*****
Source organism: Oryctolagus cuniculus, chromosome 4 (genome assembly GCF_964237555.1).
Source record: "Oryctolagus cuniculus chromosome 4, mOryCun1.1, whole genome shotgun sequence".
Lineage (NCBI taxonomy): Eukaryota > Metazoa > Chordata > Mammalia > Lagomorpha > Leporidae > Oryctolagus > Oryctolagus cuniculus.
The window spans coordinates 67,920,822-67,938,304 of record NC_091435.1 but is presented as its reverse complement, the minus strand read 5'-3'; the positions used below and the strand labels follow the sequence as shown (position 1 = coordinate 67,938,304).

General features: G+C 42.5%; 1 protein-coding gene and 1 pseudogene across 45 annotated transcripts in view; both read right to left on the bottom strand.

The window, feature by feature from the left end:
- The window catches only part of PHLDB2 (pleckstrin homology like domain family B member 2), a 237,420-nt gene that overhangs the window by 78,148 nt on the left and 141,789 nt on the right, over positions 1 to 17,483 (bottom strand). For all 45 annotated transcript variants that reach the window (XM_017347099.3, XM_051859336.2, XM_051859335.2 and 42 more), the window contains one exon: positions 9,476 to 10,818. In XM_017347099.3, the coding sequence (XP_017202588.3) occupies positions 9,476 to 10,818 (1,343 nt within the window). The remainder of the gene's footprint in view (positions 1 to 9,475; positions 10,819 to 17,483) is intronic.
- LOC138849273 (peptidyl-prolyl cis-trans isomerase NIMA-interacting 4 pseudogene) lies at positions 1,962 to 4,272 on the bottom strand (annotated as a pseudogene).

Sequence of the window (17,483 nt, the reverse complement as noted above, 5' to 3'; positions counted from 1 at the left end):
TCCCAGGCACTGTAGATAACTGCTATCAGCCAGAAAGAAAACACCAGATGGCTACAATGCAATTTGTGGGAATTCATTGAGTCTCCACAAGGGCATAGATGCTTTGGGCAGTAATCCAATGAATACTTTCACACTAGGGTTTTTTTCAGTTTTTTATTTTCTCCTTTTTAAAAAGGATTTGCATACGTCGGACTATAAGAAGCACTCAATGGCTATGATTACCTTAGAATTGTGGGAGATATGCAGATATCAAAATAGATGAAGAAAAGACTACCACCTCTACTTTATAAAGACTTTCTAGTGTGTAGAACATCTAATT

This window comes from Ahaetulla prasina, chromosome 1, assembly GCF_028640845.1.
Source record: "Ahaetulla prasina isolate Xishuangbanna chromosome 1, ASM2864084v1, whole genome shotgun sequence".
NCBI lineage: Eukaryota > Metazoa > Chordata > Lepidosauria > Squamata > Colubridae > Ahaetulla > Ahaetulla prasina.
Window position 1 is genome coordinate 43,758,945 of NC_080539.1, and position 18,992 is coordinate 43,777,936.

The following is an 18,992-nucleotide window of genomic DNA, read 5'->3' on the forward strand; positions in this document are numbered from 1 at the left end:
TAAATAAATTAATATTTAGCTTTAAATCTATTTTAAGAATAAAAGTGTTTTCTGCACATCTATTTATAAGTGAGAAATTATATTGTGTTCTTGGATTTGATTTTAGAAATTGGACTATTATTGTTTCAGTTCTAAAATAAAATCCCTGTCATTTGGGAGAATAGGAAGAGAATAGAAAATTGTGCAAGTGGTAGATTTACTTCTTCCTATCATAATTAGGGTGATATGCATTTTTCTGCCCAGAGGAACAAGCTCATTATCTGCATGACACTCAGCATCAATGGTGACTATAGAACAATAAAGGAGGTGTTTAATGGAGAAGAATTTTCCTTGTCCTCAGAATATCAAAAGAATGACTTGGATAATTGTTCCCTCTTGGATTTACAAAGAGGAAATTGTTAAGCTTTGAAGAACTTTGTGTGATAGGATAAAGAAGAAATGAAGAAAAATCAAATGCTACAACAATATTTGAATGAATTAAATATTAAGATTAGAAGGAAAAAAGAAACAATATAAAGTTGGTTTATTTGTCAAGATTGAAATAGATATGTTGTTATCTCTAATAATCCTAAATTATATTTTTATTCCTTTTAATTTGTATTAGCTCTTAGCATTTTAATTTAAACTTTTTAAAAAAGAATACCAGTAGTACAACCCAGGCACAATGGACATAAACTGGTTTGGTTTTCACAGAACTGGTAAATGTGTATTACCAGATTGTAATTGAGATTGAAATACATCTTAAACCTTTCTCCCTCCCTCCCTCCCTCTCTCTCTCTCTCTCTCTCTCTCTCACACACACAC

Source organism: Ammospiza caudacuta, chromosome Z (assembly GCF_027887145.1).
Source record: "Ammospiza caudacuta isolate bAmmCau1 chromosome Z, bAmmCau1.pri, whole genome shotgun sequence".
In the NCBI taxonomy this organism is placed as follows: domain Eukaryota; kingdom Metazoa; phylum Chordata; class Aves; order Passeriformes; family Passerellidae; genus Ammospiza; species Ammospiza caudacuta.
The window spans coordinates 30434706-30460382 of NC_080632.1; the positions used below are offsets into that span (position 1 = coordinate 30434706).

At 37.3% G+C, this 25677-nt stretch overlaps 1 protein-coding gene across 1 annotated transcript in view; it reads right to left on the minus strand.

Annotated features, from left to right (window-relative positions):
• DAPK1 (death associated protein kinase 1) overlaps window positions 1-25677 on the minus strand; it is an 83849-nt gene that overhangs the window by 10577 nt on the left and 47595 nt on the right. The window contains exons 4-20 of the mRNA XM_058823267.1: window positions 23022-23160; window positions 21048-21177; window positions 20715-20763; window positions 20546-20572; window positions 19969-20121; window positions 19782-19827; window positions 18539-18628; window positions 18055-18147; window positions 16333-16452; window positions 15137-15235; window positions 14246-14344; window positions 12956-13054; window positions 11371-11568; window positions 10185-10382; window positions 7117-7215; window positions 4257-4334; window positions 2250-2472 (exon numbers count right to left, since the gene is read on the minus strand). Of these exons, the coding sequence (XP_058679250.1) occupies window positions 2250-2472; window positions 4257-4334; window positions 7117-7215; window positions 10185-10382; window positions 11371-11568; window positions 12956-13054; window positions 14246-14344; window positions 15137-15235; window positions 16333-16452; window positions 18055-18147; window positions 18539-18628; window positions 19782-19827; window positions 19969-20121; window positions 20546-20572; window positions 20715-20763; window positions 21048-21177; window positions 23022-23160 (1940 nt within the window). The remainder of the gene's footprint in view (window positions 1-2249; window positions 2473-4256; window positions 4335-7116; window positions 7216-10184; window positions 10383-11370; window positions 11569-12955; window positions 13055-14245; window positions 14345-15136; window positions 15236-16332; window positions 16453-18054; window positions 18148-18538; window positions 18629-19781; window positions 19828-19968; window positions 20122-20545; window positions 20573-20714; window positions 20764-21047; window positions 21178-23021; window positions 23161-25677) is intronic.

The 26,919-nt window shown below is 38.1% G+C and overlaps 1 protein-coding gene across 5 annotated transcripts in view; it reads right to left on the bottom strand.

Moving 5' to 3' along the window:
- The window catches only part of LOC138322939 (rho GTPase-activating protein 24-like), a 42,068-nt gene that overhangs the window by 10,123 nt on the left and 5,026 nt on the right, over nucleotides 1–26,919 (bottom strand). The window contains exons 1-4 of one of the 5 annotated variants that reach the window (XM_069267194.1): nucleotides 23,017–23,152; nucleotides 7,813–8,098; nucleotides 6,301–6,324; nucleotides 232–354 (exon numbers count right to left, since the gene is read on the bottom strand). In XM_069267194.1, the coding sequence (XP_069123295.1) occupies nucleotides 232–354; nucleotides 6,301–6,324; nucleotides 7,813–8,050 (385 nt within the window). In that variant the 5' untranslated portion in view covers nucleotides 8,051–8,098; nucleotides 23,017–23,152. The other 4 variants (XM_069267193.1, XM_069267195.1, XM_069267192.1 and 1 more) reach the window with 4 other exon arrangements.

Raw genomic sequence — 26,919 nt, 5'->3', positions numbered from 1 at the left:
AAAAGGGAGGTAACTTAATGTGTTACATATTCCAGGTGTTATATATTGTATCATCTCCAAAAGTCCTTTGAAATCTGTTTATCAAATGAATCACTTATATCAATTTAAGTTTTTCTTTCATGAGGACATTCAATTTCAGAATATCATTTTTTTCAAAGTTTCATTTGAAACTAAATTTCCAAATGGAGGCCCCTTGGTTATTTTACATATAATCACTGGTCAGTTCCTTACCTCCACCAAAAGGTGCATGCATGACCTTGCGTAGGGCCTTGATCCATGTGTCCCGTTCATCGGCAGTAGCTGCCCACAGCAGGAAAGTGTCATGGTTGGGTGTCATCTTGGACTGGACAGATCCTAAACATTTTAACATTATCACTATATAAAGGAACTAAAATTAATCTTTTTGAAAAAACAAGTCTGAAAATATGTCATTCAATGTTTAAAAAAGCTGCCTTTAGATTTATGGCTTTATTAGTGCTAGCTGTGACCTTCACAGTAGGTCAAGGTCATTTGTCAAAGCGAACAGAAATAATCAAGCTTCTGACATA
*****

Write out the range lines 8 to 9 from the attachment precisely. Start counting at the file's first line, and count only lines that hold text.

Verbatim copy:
- LOC138849273 (peptidyl-prolyl cis-trans isomerase NIMA-interacting 4 pseudogene) lies at positions 1,962 to 4,272 on the bottom strand (annotated as a pseudogene).

Sequence of the window (17,483 nt, the reverse complement as noted above, 5' to 3'; positions counted from 1 at the left end):